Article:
ONE offshoot of the Norton tax affair is a question that is being asked all over town: "If you don't pay your District taxes for eight years, does nothing happen to you?" It deserves a clear answer, but the D.C. Department of Finance and Revenue says it can't discuss what it did or failed to do in the Nortons' case for reasons of taxpayer confidentiality. The absence of other information, however, leaves the inference -- perhaps unfairly -- that the District government's lax enforcement allowed the Nortons to get by for eight years without paying.

The taxpaying public needs reassurance that the District government is not giving free rides to non-filers and non-payers unless or until they run for public office, or someone blows the whistle. How can the city expect full taxpayer compliance or even think of seeking significant increases in local taxes or the federal payment if the idea takes hold that the tax agency's system is haphazard or that its compliance program is random or selective? Mayor Marion Barry says not to worry, the system is effective in catching non-filers "almost 99 percent of the time," and when it does, "something does happen to you." But the Norton case seems to belie this.

Is there not a record of enforcement efforts, or lack of them, that could be made public to clear up the conflict? There is. But conflicting statements have come out of the District government and the upper reaches of the Norton campaign concerning whether these are readily available to Mrs. Norton if she wishes to clear the matter up. The Norton people claim they have had great difficulty getting hold of this record from the Department of Finance and Revenue. Harry Thomas, who is in charge of the relevant operation there, says on the contrary that this material is easily and readily available to a taxpayer who wants it. Which is the right story?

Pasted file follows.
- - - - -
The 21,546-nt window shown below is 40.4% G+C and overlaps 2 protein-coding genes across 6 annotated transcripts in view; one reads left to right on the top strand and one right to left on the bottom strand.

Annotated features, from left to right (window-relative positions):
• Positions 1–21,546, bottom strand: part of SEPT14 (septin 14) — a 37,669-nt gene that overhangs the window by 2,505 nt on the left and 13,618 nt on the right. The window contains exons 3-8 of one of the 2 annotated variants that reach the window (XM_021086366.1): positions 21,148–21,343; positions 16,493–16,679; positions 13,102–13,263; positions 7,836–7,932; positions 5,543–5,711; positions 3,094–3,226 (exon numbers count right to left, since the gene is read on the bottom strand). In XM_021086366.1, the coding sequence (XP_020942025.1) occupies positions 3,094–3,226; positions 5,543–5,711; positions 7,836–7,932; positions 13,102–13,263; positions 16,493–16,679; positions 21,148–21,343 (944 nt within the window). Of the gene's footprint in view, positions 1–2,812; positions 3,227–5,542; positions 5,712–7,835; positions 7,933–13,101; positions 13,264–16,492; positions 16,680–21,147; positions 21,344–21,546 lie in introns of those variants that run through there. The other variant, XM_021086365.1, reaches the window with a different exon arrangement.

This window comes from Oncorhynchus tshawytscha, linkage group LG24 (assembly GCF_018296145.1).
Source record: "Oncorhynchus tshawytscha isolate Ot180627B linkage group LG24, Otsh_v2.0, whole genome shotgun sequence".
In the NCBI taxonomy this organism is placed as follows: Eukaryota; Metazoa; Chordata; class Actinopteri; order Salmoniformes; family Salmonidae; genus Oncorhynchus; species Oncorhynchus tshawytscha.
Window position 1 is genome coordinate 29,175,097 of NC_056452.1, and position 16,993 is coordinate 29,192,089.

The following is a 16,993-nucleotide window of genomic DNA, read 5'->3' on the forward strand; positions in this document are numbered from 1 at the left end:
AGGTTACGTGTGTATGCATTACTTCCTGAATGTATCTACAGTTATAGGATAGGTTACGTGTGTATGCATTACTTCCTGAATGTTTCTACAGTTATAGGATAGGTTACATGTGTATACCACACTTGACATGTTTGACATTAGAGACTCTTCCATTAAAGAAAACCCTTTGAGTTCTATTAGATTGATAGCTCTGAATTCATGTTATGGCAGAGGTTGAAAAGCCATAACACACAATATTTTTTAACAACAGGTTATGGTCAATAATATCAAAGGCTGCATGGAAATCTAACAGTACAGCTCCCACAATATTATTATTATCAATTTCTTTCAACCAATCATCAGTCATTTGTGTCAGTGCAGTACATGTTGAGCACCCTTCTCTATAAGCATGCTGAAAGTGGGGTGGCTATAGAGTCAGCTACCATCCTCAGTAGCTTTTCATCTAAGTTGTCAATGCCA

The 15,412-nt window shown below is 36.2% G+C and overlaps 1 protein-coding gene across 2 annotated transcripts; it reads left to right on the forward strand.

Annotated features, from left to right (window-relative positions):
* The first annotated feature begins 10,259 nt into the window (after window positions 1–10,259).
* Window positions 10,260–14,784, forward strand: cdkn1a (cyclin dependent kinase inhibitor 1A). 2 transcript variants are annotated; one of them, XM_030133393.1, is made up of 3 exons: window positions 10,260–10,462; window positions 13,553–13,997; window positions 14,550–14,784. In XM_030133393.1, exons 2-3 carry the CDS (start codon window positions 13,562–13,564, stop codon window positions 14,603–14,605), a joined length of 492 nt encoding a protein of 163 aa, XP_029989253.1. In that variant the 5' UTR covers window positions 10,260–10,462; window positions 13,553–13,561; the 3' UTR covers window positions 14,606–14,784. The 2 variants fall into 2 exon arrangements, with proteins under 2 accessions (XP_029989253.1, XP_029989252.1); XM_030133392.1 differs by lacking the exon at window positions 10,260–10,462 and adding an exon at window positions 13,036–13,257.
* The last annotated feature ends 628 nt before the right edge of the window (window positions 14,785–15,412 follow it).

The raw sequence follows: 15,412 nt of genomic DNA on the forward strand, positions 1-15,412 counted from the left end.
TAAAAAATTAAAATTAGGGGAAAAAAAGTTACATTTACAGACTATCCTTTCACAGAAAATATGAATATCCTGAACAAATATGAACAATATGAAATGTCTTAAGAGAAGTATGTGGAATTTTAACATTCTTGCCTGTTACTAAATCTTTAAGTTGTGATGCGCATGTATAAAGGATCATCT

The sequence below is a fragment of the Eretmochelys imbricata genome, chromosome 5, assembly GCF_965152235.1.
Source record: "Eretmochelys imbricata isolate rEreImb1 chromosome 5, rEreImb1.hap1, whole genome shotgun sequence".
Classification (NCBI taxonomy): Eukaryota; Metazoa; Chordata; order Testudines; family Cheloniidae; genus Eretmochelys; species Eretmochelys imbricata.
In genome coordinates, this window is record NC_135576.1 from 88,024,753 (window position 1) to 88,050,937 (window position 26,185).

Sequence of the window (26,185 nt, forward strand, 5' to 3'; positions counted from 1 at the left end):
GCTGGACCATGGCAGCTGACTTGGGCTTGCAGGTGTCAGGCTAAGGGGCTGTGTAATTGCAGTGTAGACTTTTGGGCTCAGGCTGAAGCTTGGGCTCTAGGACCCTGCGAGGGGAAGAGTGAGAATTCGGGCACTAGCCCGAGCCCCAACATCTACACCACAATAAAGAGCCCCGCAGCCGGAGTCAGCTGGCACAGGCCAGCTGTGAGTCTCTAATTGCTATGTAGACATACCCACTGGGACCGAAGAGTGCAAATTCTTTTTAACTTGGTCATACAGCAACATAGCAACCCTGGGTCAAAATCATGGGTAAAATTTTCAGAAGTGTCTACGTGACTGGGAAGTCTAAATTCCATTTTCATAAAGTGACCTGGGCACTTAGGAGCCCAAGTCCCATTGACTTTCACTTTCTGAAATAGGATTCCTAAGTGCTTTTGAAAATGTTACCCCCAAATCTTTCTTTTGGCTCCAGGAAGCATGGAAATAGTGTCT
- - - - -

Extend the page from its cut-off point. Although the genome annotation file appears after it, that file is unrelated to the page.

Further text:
For the sake of taxpayer confidence in the process and voter confidence in the assertions of Mrs. Norton and her spokespersons, this one needs to be cleared up. That should be easy. Is the material easily available to her or is it not, yes or no? The doubts that all this has raised about the Department of Finance and Revenue must be dispelled immediately. The D.C. Council's Committee on Finance and Revenue, having oversight responsibility for the tax agency, should immediately investigate the agency's procedures for monitoring compliance with the tax code. If necessary, the D.C. Auditor should lend a hand. The taxpaying public needs to know if there are other cases like the Nortons. If so, how many? How are they being caught and made to comply with the law? How much revenue remains uncollected due to non-filings and tax evasion?

In the minds of many taxpayers, the Department of Finance and Revenue is one of the more effective agencies of the District government. A prompt investigation and report to the public should keep it that way, provided the results support what was commonly believed about that agency, at least before the Norton affair.